Matrix metalloproteinases (MMPs), the main extracellular matrix (ECM) enzymes in collagen degradation, as a target for anticancer drugs

J Enzyme Inhib Med Chem. 2016;31(sup1):177-183. doi: 10.3109/14756366.2016.1161620. Epub 2016 Mar 30.


The main group of enzymes responsible for the collagen and other protein degradation in extracellular matrix (ECM) are matrix metalloproteinases (MMPs). Collagen is the main structural component of connective tissue and its degradation is a very important process in the development, morphogenesis, tissue remodeling, and repair. Typical structure of MMPs consists of several distinct domains. MMP family can be divided into six groups: collagenases, gelatinases, stromelysins, matrilysins, membrane-type MMPs, and other non-classified MMPs. MMPs and their inhibitors have multiple biological functions in all stages of cancer development: from initiation to outgrowth of clinically relevant metastases and likewise in apoptosis and angiogenesis. MMPs and their inhibitors are extensively examined as potential anticancer drugs. MMP inhibitors can be divided into two main groups: synthetic and natural inhibitors. Selected synthetic inhibitors are in clinical trials on humans, e.g. synthetic peptides, non-peptidic molecules, chemically modified tetracyclines, and bisphosphonates. Natural MMP inhibitors are mainly isoflavonoids and shark cartilage.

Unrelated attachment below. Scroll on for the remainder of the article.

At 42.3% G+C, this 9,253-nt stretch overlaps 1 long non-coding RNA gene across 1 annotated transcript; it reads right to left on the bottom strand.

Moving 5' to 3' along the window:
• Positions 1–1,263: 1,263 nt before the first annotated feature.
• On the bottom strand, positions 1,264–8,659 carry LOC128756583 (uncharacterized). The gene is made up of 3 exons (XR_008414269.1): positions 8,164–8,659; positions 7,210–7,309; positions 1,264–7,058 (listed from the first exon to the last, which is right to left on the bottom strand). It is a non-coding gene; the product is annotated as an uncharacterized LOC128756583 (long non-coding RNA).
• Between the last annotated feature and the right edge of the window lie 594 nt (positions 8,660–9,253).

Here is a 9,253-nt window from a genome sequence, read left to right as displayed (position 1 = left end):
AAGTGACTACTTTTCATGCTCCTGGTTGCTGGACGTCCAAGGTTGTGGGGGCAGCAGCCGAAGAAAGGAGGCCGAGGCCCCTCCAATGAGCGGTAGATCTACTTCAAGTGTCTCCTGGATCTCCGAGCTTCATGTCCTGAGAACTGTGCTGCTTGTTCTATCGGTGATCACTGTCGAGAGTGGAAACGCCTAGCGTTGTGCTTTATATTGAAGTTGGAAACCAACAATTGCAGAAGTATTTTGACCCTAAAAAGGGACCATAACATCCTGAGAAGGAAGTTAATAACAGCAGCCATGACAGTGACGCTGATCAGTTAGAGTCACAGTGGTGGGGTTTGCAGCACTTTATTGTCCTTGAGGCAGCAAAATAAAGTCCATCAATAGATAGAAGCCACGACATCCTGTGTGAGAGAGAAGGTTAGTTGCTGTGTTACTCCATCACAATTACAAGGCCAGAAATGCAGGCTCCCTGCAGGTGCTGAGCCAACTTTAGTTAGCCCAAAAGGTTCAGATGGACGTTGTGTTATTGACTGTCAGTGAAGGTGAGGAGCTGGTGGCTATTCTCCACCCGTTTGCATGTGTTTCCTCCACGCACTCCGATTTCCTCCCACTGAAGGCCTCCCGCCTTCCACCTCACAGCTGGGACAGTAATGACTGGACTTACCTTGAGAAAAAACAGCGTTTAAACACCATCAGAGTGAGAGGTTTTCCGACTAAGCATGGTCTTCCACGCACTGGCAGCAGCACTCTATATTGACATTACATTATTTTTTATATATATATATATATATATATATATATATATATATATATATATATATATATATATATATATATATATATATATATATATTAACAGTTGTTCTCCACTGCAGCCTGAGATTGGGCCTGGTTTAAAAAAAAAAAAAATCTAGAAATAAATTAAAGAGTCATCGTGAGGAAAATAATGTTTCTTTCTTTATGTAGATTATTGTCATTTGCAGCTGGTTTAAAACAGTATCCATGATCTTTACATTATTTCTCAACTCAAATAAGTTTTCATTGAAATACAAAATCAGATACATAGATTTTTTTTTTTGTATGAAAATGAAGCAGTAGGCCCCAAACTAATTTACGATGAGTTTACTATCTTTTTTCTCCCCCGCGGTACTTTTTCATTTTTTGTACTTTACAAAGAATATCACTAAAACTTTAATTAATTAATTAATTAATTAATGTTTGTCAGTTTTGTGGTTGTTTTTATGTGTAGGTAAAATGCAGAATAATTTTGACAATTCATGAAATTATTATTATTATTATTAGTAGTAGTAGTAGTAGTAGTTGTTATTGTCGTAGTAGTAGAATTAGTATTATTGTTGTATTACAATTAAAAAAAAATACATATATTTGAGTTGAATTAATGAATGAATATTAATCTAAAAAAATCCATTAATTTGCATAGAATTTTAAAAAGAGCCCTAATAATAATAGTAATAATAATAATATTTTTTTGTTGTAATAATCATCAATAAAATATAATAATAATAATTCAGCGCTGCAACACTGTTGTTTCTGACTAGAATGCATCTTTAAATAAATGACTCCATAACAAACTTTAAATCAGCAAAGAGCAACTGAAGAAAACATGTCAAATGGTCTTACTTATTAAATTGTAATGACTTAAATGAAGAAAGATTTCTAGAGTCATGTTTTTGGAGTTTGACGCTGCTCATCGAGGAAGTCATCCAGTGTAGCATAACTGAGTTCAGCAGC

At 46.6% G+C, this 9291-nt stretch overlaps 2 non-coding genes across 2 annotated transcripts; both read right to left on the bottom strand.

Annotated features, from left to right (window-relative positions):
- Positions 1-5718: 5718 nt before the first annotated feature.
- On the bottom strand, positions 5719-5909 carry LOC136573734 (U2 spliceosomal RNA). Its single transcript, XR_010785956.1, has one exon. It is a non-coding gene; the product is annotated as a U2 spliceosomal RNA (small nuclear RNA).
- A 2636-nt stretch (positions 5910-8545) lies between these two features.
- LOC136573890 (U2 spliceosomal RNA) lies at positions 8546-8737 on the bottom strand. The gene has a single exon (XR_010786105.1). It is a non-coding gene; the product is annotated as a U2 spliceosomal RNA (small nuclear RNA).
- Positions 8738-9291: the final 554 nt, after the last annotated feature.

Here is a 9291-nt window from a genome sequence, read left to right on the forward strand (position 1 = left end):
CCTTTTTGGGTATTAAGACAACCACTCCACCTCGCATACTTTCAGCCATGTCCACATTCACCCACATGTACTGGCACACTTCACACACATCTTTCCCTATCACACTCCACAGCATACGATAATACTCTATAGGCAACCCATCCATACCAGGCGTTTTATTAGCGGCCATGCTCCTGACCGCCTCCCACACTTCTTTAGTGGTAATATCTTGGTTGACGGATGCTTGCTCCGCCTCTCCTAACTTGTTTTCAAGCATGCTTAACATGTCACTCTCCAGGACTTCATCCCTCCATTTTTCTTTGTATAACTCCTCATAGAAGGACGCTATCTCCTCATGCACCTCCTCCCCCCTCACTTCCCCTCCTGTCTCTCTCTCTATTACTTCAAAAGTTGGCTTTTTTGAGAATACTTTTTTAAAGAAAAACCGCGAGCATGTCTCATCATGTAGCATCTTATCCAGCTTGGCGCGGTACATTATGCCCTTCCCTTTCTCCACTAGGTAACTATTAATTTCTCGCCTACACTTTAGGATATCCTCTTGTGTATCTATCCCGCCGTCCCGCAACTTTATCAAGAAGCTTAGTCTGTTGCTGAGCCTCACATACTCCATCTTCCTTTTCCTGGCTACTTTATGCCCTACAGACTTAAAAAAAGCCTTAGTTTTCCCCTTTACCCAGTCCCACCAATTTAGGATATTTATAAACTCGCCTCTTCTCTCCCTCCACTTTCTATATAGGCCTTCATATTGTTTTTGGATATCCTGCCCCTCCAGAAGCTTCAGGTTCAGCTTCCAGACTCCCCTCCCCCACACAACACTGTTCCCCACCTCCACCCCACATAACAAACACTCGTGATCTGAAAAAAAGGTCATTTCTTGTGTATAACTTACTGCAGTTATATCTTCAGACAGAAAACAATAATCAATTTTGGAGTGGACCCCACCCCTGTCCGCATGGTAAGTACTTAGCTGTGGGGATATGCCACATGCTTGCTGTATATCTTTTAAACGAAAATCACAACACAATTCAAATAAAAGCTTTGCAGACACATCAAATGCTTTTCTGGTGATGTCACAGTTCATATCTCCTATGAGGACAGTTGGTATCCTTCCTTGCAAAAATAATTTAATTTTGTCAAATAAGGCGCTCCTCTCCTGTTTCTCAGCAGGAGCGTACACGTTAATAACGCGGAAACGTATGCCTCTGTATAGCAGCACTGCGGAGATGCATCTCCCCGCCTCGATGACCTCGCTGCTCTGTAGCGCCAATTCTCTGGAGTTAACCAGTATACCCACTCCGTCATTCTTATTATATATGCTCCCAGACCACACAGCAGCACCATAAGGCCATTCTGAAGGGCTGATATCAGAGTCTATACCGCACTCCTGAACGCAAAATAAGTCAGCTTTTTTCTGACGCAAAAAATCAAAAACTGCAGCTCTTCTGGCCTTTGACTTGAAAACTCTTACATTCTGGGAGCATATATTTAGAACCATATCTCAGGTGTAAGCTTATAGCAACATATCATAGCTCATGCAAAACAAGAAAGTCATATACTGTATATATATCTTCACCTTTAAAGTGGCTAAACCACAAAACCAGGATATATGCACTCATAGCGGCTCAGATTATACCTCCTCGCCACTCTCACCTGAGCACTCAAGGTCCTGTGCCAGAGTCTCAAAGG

Keywords: Angiogenesis; apoptosis; cancer; collagen; metalloproteinase; metalloproteinase inhibitor; metastasis.

Publication types

  • Review

MeSH terms

  • Animals
  • Antineoplastic Agents / chemistry
  • Antineoplastic Agents / pharmacology*
  • Apoptosis / drug effects
  • Collagen / metabolism*
  • Dose-Response Relationship, Drug
  • Extracellular Matrix / enzymology*
  • Humans
  • Matrix Metalloproteinase Inhibitors / chemistry
  • Matrix Metalloproteinase Inhibitors / pharmacology*
  • Matrix Metalloproteinases / metabolism*
  • Neoplasms / drug therapy*
  • Neoplasms / metabolism
  • Neoplasms / pathology
  • Structure-Activity Relationship


  • Antineoplastic Agents
  • Matrix Metalloproteinase Inhibitors
  • Collagen
  • Matrix Metalloproteinases